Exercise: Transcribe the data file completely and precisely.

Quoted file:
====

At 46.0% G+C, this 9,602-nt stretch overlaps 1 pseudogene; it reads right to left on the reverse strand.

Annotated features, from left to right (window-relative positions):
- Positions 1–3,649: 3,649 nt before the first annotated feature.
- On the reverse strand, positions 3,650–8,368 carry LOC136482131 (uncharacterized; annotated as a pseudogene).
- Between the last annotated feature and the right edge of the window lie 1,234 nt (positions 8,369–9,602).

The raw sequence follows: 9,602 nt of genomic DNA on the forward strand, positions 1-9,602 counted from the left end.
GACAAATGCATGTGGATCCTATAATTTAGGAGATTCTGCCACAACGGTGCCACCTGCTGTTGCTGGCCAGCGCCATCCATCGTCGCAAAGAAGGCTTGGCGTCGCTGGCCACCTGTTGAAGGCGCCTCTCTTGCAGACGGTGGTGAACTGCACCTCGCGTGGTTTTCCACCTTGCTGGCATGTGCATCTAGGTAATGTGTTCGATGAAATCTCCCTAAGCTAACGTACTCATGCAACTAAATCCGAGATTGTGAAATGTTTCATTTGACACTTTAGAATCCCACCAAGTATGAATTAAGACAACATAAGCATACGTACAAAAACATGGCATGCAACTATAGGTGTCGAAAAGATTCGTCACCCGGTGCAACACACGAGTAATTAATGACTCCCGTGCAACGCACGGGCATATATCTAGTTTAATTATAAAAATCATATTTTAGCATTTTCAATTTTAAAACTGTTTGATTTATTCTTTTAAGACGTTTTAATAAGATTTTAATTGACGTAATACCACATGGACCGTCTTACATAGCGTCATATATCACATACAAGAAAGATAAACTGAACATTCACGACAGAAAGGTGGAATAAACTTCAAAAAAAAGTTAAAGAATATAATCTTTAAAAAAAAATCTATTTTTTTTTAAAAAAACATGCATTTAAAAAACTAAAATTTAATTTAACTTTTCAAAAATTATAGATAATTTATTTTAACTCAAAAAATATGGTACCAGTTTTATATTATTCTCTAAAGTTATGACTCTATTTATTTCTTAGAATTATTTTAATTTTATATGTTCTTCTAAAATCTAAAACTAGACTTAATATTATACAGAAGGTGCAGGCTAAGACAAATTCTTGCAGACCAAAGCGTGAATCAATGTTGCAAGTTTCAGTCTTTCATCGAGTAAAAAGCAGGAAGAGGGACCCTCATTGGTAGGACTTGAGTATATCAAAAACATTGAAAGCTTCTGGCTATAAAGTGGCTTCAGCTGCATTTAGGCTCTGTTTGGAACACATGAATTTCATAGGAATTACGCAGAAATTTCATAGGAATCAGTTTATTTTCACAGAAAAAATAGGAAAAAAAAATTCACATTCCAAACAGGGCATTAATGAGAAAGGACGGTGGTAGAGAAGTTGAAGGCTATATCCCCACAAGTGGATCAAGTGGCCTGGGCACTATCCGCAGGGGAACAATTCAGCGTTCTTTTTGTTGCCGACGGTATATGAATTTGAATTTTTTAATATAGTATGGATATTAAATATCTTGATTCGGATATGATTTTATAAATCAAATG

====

At 46.0% G+C, this 9,602-nt stretch overlaps 1 pseudogene; it reads right to left on the reverse strand.

Annotated features, from left to right (window-relative positions):
- Positions 1–3,649: 3,649 nt before the first annotated feature.
- On the reverse strand, positions 3,650–8,368 carry LOC136482131 (uncharacterized; annotated as a pseudogene).
- Between the last annotated feature and the right edge of the window lie 1,234 nt (positions 8,369–9,602).

The raw sequence follows: 9,602 nt of genomic DNA on the forward strand, positions 1-9,602 counted from the left end.
GACAAATGCATGTGGATCCTATAATTTAGGAGATTCTGCCACAACGGTGCCACCTGCTGTTGCTGGCCAGCGCCATCCATCGTCGCAAAGAAGGCTTGGCGTCGCTGGCCACCTGTTGAAGGCGCCTCTCTTGCAGACGGTGGTGAACTGCACCTCGCGTGGTTTTCCACCTTGCTGGCATGTGCATCTAGGTAATGTGTTCGATGAAATCTCCCTAAGCTAACGTACTCATGCAACTAAATCCGAGATTGTGAAATGTTTCATTTGACACTTTAGAATCCCACCAAGTATGAATTAAGACAACATAAGCATACGTACAAAAACATGGCATGCAACTATAGGTGTCGAAAAGATTCGTCACCCGGTGCAACACACGAGTAATTAATGACTCCCGTGCAACGCACGGGCATATATCTAGTTTAATTATAAAAATCATATTTTAGCATTTTCAATTTTAAAACTGTTTGATTTATTCTTTTAAGACGTTTTAATAAGATTTTAATTGACGTAATACCACATGGACCGTCTTACATAGCGTCATATATCACATACAAGAAAGATAAACTGAACATTCACGACAGAAAGGTGGAATAAACTTCAAAAAAAAGTTAAAGAATATAATCTTTAAAAAAAAATCTATTTTTTTTTAAAAAAACATGCATTTAAAAAACTAAAATTTAATTTAACTTTTCAAAAATTATAGATAATTTATTTTAACTCAAAAAATATGGTACCAGTTTTATATTATTCTCTAAAGTTATGACTCTATTTATTTCTTAGAATTATTTTAATTTTATATGTTCTTCTAAAATCTAAAACTAGACTTAATATTATACAGAAGGTGCAGGCTAAGACAAATTCTTGCAGACCAAAGCGTGAATCAATGTTGCAAGTTTCAGTCTTTCATCGAGTAAAAAGCAGGAAGAGGGACCCTCATTGGTAGGACTTGAGTATATCAAAAACATTGAAAGCTTCTGGCTATAAAGTGGCTTCAGCTGCATTTAGGCTCTGTTTGGAACACATGAATTTCATAGGAATTACGCAGAAATTTCATAGGAATCAGTTTATTTTCACAGAAAAAATAGGAAAAAAAAATTCACATTCCAAACAGGGCATTAATGAGAAAGGACGGTGGTAGAGAAGTTGAAGGCTATATCCCCACAAGTGGATCAAGTGGCCTGGGCACTATCCGCAGGGGAACAATTCAGCGTTCTTTTTGTTGCCGACGGTATATGAATTTGAATTTTTTAATATAGTATGGATATTAAATATCTTGATTCGGATATGATTTTATAAATCAAATG